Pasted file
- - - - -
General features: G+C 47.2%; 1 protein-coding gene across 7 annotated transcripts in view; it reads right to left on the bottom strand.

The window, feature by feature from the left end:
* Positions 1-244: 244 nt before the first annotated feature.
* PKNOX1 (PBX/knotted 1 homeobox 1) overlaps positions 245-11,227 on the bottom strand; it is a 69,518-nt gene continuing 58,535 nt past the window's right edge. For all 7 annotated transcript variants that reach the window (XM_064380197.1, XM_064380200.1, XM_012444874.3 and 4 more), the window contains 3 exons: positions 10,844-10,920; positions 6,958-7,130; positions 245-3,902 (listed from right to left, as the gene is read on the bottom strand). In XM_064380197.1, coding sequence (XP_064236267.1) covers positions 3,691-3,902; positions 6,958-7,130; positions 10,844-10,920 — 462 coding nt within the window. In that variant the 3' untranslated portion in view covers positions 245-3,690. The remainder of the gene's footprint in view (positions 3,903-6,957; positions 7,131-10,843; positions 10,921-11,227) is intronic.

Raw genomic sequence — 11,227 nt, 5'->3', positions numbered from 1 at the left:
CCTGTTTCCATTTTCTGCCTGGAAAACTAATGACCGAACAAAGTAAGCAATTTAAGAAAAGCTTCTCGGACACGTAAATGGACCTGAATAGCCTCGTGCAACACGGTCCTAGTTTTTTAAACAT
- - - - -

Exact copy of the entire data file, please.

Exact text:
General features: G+C 47.2%; 1 protein-coding gene across 7 annotated transcripts in view; it reads right to left on the bottom strand.

The window, feature by feature from the left end:
* Positions 1-244: 244 nt before the first annotated feature.
* PKNOX1 (PBX/knotted 1 homeobox 1) overlaps positions 245-11,227 on the bottom strand; it is a 69,518-nt gene continuing 58,535 nt past the window's right edge. For all 7 annotated transcript variants that reach the window (XM_064380197.1, XM_064380200.1, XM_012444874.3 and 4 more), the window contains 3 exons: positions 10,844-10,920; positions 6,958-7,130; positions 245-3,902 (listed from right to left, as the gene is read on the bottom strand). In XM_064380197.1, coding sequence (XP_064236267.1) covers positions 3,691-3,902; positions 6,958-7,130; positions 10,844-10,920 — 462 coding nt within the window. In that variant the 3' untranslated portion in view covers positions 245-3,690. The remainder of the gene's footprint in view (positions 3,903-6,957; positions 7,131-10,843; positions 10,921-11,227) is intronic.

Raw genomic sequence — 11,227 nt, 5'->3', positions numbered from 1 at the left:
CCTGTTTCCATTTTCTGCCTGGAAAACTAATGACCGAACAAAGTAAGCAATTTAAGAAAAGCTTCTCGGACACGTAAATGGACCTGAATAGCCTCGTGCAACACGGTCCTAGTTTTTTAAACAT